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The James Webb telescope has photographed the birth of new stars from the collision of two galaxies. Photo

Ulyana VynogradovaNews
This phenomenon is not available for other devices of this type

The James Webb Space Telescope has taken a unique photo. The device captured the collision of two galaxies in which new stars were born. Interestingly, this phenomenon is invisible to other such devices.

According to Space.com, the wave of star formation was caused by the collision of two galaxies under the common name IC 1623. Scientists say that the merging pair is making stars 20 times faster than the Milky Way galaxy (to view the photo, scroll to the bottom of the page).

The James Webb telescope has photographed the birth of new stars from the collision of two galaxies. Photo

The James Webb Telescope was able to capture the star formation using infrared radiation that penetrates the dust, which is not available to its "colleagues". The device easily pierced the veil, revealing a luminous center that emits so much infrared light that the galaxy produces a signature eight-beam refraction pattern. This is where the bright stars are found.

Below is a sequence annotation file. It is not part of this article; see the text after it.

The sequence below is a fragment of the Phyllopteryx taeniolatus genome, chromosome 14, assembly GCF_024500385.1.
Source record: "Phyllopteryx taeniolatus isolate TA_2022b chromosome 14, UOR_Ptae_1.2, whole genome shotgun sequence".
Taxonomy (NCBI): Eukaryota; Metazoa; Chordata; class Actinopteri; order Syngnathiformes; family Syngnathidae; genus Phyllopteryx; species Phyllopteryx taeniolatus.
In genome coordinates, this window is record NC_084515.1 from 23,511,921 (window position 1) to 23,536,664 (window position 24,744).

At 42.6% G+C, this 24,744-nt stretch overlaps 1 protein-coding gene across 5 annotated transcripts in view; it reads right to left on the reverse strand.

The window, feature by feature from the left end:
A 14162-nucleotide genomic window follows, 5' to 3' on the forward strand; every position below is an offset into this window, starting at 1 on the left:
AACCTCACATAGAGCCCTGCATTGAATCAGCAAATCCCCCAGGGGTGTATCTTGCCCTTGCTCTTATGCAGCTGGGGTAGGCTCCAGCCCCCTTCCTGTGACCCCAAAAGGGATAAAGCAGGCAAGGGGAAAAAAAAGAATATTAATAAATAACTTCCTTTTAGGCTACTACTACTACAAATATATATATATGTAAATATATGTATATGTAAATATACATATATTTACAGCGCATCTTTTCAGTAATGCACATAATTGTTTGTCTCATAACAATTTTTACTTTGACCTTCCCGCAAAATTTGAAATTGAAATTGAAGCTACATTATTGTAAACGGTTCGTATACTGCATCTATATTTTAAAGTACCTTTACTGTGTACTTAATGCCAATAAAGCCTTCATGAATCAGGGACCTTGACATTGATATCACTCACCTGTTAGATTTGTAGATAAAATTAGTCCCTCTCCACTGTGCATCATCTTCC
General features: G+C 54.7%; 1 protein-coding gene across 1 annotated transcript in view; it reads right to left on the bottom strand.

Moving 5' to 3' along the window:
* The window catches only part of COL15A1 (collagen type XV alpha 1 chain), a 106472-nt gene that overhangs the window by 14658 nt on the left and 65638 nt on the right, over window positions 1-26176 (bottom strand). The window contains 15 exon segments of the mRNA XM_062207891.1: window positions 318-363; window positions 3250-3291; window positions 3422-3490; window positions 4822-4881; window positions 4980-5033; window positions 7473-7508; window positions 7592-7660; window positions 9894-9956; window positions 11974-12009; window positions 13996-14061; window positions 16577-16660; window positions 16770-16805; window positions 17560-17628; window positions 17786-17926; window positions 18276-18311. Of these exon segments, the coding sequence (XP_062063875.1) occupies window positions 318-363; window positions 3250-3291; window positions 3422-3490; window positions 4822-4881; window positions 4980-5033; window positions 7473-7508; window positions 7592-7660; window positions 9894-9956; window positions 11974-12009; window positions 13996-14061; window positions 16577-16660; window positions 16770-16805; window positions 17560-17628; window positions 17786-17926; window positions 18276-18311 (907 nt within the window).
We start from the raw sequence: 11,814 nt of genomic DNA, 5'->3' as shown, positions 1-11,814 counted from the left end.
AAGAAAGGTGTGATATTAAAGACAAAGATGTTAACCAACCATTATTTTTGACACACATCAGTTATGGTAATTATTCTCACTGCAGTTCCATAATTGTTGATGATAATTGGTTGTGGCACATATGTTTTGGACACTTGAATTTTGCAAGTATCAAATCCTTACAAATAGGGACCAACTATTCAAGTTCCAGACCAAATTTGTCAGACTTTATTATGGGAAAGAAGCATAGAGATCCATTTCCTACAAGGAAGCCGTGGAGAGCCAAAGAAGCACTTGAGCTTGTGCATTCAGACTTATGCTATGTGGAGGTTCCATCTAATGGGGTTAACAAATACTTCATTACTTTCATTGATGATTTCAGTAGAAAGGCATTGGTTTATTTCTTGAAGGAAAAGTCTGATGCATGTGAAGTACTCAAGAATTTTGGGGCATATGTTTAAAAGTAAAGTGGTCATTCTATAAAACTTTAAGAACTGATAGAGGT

This image revealed a completely new layer in the structure of the merging galaxies, which is depicted as a central piece of bright red and orange material in the picture. The bizarre rings in the photo are organic dust driven by starlight.

The James Webb telescope has photographed the birth of new stars from the collision of two galaxies. Photo

The scientists also noted that these galaxies are located about 270 million light-years from Earth in the constellation of Cygnus. Astronomers suggest that a supermassive black hole may form as a result of the merger.

The image itself was created from a combination of data obtained by three of Webb's four instruments: the MIRI and NIRCam cameras and the NIRSpec spectrometer.

The James Webb telescope has photographed the birth of new stars from the collision of two galaxies. Photo

As reported by OBOZREVATEL, on December 25 in 2021, an Ariane 5 rocket carrying the James Webb Orbiting Telescope launched from the Kourou Cosmodrome in French Guiana. After the device separates from the spacecraft, it will study the oldest stars and galaxies in the Universe, which formed after the Big Bang, and will also search for potentially habitable planets. Read about the uniqueness of the device in our article.

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